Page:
The Booming Marketplace of Replacement Religions | Influence Podcast

Stories about the rise of the “Nones,” that share of the American populace which identifies with no religion, give the impression that religion in America is in steep decline. “What they fail to report,” writes David Zahl, “is that the marketplace in replacement religion is booming.”

In this episode of the Influence Podcast, I’m talking to David Zahl about the contours of this new secular religiosity. I’m George P. Wood, executive editor of Influencemagazine, and your host.

David Zahl is the founder and director of Mockingbird Ministries, whose mission is “to connect the Christian faith with the realities of everyday life in fresh and down-to-earth ways.” He’s also editor-in-chief of the popular Mockingbird website and cohost of the Mockingcast. Most recently, he’s author of Seculosity: How Career, Parenting, Technology, Food, Politics, and Romance Became Our New Religion and What to Do About It, published by Fortress Press.

Why Grace Is More Liberating Than You Believe | Influence Podcast

“There is power available to you that can unlock your soul and all of its hidden longings,” writes John Lindell—“the buried hopes of the past, the strength needed for the moment, and the dreams for a beautiful future. That is the power of the best news: the gospel is able to change your life at this moment, even now.”

In this episode of the Influence Podcast, I talk with John Lindell about this power, which is the power of God’s grace. Lindell is pastor of James River Church, a multisite congregation in Springfield, Missouri. He is devoted to seeing the local church thrive and standing boldly for the cause of Christ. Most recently, Lindell is also of Soul Set Free: Why Grace Is More Liberating than You Believe, just published by Charisma House.

If you’d like to listen to John Lindell’s thoughts about expository preaching, listen to Episode 97 of the Influence Podcast.

P.S. This podcast is cross-posted from with permission.

The Prodigal Prophet | Book Review

If people know anything about the prophet Jonah, they know he was swallowed by a big fish. Consequently, because we live in an anti-miraculous age, people tend to dismiss Jonah’s story as just another fish story, the product of an ancient, credulous imagination. That dismissal is a shame, for the Book of Jonah tells a story with a timely message for people who live, as we do, in a moment of resurging nationalism.

The timeliness of that message is evident throughout The Prodigal Prophet by Timothy Keller. The book grew out of a series of expository sermons Keller preached at various times in his ministry. It reflects evangelicalism at its best: a biblical, Christ-centered, relevant call for conversion, not just in our spiritual lives, but in the totality of our lives.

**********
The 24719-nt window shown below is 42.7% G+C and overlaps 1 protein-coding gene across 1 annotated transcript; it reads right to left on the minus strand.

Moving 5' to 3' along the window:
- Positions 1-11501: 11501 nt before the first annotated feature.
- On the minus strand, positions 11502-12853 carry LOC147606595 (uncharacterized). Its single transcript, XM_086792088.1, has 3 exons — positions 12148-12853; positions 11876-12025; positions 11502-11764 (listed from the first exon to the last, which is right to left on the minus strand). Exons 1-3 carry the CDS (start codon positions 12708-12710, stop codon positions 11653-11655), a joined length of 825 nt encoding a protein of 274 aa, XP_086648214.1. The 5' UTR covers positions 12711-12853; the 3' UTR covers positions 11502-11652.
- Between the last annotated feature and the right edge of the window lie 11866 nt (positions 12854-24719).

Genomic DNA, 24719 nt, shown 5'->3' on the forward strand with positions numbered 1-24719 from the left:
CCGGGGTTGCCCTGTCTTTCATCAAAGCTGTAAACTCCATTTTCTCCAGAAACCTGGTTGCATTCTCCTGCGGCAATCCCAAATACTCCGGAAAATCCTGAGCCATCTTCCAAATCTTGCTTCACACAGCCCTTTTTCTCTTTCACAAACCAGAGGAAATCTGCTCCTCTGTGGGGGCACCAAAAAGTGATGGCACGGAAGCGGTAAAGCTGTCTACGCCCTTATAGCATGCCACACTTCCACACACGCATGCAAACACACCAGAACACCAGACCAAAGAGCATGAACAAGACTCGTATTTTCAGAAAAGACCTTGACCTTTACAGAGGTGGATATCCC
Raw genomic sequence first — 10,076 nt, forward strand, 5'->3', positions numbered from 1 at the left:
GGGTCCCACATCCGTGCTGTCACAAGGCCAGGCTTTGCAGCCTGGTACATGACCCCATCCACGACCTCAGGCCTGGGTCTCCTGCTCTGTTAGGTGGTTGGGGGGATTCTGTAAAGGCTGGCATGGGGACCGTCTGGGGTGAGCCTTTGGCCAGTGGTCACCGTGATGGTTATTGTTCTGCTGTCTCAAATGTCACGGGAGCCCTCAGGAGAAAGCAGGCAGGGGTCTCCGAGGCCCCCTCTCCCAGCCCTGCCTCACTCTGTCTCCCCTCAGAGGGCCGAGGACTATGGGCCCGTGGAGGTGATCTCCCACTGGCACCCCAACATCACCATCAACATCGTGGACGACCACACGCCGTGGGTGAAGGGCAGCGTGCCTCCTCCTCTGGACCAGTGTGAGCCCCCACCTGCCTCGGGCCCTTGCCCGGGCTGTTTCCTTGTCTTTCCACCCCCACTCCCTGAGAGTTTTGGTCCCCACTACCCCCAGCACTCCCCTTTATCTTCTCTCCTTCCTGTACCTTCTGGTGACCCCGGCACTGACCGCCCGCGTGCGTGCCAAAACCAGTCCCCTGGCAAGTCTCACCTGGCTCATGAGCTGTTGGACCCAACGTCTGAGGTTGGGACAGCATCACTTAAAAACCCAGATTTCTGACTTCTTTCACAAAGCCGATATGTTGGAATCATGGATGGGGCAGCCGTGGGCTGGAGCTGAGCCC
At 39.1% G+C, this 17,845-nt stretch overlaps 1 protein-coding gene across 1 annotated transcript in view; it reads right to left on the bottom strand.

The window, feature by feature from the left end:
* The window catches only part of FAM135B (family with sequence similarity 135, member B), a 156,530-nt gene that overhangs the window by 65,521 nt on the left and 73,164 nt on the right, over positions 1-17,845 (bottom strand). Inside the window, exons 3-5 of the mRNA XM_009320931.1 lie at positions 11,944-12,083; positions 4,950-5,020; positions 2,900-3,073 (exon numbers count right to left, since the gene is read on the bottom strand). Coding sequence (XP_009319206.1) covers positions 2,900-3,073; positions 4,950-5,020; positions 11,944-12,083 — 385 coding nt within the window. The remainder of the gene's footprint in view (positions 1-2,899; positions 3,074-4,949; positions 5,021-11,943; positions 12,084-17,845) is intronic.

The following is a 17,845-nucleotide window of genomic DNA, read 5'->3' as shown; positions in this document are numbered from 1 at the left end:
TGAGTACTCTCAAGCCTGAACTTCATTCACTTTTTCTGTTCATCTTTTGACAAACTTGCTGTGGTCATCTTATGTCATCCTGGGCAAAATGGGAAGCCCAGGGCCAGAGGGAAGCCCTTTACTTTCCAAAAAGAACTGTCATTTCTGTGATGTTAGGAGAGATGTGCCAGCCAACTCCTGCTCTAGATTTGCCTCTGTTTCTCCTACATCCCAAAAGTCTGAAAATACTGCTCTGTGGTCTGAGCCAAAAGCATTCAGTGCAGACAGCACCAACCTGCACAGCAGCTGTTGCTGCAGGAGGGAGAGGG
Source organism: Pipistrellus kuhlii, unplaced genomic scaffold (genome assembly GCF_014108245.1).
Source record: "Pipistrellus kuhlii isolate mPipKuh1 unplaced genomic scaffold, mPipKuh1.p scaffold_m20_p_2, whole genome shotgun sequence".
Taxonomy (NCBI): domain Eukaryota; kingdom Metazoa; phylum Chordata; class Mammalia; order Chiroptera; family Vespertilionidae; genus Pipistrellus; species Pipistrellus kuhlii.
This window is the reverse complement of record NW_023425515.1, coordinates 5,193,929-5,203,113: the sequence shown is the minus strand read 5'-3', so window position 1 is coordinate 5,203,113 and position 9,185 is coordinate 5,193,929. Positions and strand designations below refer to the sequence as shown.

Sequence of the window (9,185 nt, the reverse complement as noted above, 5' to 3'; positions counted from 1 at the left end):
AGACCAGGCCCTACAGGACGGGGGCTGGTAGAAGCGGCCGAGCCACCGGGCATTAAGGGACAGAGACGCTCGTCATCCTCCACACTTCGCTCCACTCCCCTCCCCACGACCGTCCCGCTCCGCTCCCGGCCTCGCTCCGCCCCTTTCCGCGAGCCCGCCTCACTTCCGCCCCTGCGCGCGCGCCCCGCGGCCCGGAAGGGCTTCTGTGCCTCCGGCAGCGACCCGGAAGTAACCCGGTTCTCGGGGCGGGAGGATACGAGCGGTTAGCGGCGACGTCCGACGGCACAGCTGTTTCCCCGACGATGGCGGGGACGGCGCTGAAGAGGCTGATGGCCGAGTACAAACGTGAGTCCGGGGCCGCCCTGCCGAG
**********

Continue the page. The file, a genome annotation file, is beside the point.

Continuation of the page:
We first meet Jonah in 2 Kings 14:25, which says that Jeroboam II, ruler of the northern kingdom of Israel, “restored the boundaries of Israel from Lebo Hamath to the Dead Sea, in accordance with the word of the LORD, the God of Israel, spoken through his servant Jonah son of Amittai, the prophet from Gath Hepher.” Although Jeroboam II “did evil in the eyes of the LORD” (verse 24), God kept covenant with His people (verses 26–27) and the territorial promises He had made to them. Jonah was the prophet of God’s promise-keeping.

Jeroboam II reigned from 792–751 B.C., a period during which the Assyrian Empire, which had earlier threatened Israel, had stagnated. After his death, however, it resurged and began to threaten Israel once again. In 722 B.C., it conquered Israel, brutalized its victims, and deported the population. Israel never recovered as a political entity. When we read the Book of Jonah, we need to keep the tension between Jonah’s prophecy of territorial expansion and the subsequent history of Israel’s destruction in mind, for it is key to understanding the book’s message.

It explains Jonah’s reluctance to take “the word of the Lord” (Jonah 1:1) to Nineveh, the capital city of Assyria. Though God instructed Jonah to “preach against” that “great city” (verse 2), Jonah knew that God’s judgment implicitly carried a promise of mercy to the repentant. “I knew that you were a gracious and compassionate God, slow to anger and abounding in love, a God who relents from sending calamity” (4:2). As a patriot, the prophet didn’t want to see good come to his nation’s enemies. But God did, and so He asks Jonah (verse 11): “should I not have concern for the great city of Nineveh, in which there are more than a hundred and twenty thousand people who cannot tell their right hand from their left?”

The tension between Jonah’s prophecy and Israel’s destruction also explains the book’s continuing relevance to us. The book ends without an answer from Jonah to God’s question. “The main purpose of God is to get Jonah to understand grace,” Keller writes. “The main purpose of the book of Jonah is to get us to understand grace.” Grace is God’s kindness and compassion to all people, not just our kindof people. Its ultimate embodiment was the incarnation of the Son of God, who died as the substitute for our sins and rose as the harbinger of our eternal life. When we understand this, it not only changes our hearts, but it changes the ways we relate to others. That is why God’s question at the end of Jonah is left unanswered. It is a question those who claim to follow God must answer anew in every generation.